I have no idea why I’m thinking of Aesop’s fable, The Tortoise and the Hare—maybe it’s just because the Easter season is upon us and bunnies come to mind. Whatever the reason, I’ve been contemplating the story of the reptile and the mammal. What I’ve decided is, as writers, we need to have qualities of both.
Like the tortoise, we must be willing to move slowly. Our careers never hop along as quickly or smoothly as we might like. We must develop the patience and determination of the tortoise as it makes its way across the highway. You’ve seen one, slowly raising one wrinkled leg to take a step. The journey must seem a thousand miles to the small being, but, like the Chinese sage, the tortoise knows such an excursion begins with a single step. The tortoise is willing to take all the time it needs to achieve its ends. We writers must do the same. Just as you can’t hurry the tortoise along, you can’t hurry art.
Unfortunately, we are not born with a protective shell to cover our softer, more vulnerable parts. So, as writers, we have to develop that hard exterior so the inevitable rejections and disappointments of the writing life will not disappoint us. Without such protection, we might lose our ability to face the blank page altogether. I’ve known a lousy review to bench a writer for days. Sometimes, years. We can’t afford to expose our sensitive Creative Child to abuse. We must construct a shell.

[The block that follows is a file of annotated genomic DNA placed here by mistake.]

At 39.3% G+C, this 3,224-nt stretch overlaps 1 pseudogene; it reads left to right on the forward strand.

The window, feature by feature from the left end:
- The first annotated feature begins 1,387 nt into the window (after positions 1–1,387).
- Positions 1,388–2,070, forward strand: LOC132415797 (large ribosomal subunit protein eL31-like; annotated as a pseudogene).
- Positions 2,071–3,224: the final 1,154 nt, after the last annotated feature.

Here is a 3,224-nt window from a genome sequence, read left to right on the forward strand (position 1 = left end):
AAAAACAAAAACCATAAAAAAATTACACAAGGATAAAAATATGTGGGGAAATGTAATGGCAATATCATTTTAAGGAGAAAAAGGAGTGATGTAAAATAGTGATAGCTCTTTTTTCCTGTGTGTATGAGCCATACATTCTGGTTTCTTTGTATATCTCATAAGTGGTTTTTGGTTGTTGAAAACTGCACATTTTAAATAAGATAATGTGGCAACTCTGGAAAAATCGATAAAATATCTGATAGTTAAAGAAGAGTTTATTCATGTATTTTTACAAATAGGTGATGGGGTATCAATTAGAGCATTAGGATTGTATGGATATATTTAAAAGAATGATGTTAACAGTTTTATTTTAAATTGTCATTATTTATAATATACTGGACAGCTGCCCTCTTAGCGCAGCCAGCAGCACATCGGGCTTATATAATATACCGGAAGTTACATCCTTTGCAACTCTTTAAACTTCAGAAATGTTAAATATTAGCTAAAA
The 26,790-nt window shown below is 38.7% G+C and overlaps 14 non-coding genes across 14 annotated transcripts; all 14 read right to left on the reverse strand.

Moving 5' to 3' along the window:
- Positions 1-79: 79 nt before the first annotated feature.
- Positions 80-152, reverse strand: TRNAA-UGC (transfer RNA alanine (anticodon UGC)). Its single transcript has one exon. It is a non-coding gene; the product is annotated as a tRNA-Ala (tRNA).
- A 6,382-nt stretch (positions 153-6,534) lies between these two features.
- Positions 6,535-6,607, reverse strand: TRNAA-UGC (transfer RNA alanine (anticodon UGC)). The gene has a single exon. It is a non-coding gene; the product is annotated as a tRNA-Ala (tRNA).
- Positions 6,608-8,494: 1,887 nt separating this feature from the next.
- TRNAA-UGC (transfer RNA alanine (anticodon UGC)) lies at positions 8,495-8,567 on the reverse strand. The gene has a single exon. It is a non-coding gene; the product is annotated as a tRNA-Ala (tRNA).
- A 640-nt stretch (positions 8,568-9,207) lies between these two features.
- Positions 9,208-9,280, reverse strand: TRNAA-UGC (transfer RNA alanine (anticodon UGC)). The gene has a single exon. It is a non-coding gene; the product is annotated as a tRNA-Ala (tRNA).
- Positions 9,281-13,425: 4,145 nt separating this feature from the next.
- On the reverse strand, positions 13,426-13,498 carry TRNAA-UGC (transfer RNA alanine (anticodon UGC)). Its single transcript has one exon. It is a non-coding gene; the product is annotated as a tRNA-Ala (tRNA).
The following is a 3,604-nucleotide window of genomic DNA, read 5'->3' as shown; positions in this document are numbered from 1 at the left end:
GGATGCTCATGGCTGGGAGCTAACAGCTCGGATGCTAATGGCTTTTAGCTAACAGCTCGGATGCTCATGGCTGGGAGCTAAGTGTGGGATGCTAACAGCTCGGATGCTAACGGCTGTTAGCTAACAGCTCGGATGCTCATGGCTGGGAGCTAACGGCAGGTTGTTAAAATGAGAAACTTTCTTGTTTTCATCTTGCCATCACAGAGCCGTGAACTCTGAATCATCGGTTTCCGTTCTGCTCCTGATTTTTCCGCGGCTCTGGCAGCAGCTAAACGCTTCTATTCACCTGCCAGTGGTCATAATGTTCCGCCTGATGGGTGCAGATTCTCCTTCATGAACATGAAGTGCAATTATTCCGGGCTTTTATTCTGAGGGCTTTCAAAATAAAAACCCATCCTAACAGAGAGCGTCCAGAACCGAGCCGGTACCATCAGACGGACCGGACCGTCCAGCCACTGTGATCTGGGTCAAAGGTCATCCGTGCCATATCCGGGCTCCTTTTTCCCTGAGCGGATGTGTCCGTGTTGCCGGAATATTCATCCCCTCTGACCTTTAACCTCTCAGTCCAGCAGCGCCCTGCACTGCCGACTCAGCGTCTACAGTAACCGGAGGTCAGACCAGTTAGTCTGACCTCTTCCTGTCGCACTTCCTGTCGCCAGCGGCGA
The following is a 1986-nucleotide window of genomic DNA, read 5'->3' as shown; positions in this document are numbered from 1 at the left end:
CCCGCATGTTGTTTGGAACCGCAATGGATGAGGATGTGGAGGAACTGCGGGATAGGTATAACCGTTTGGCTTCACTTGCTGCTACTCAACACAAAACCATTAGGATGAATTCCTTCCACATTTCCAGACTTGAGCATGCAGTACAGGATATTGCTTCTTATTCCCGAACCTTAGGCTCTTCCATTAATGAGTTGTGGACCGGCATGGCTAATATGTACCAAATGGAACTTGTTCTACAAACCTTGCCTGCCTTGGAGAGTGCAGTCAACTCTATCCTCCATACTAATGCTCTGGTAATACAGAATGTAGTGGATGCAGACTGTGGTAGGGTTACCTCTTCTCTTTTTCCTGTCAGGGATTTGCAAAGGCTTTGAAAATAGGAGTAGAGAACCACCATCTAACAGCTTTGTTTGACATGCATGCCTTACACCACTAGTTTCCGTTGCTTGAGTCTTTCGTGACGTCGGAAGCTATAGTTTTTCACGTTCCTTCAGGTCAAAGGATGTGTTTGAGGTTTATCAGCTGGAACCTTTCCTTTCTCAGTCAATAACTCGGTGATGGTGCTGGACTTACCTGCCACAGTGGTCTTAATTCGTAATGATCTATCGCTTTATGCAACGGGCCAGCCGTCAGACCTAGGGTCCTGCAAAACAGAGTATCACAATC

Pausing along the road to take in the scenery, smell the newly budding trees and listen to the birds chatter as they awaken will slow us down, yes. But taking time for such things also enriches our spirits and our writing. Our lives, perhaps our most important work of art, will be deeper and more in touch with the Divine when we halt along the highway to experience an ‘eternal now’ moment.
But what about that pesky rabbit that comes hop, hop, hopping along behind us, rushing to the finish line? The truth is, we can learn from the hare, too. First, the hare is driven; getting there is the point. It takes a vision of what things will be like when we ‘get there’ to goad us along. The hare has such vision and is well-served by it.
The hare also is soft and furry, a gentle creature for the most part. As writers, we must cultivate our ‘soft and furry side’ (or our emotional intelligence if you prefer) so our powers of empathy can imagine what life must be like for the ‘other.’ The more we can connect with the humanity of the ‘other,’ the more we enrich our own humanity and the humanity of our readers.
The female rabbit has an amazing capacity most mammals lack; the female can be pregnant with one litter of bunnies and, before these are born, can become pregnant with another set. Like the mother bunny, as writers we often have one book idea with another looming in the background. This is a good thing—may we all be as fecund as rabbits!
Soon, warm weather will bring out the tortoise and the hare. When you see them, smile and wave in recognition. They are your muses.
By Anne Clinard Barnhill, author of AT THE MERCY OF THE QUEEN. Anne's new novel, still untitled, will be out in January, 2014.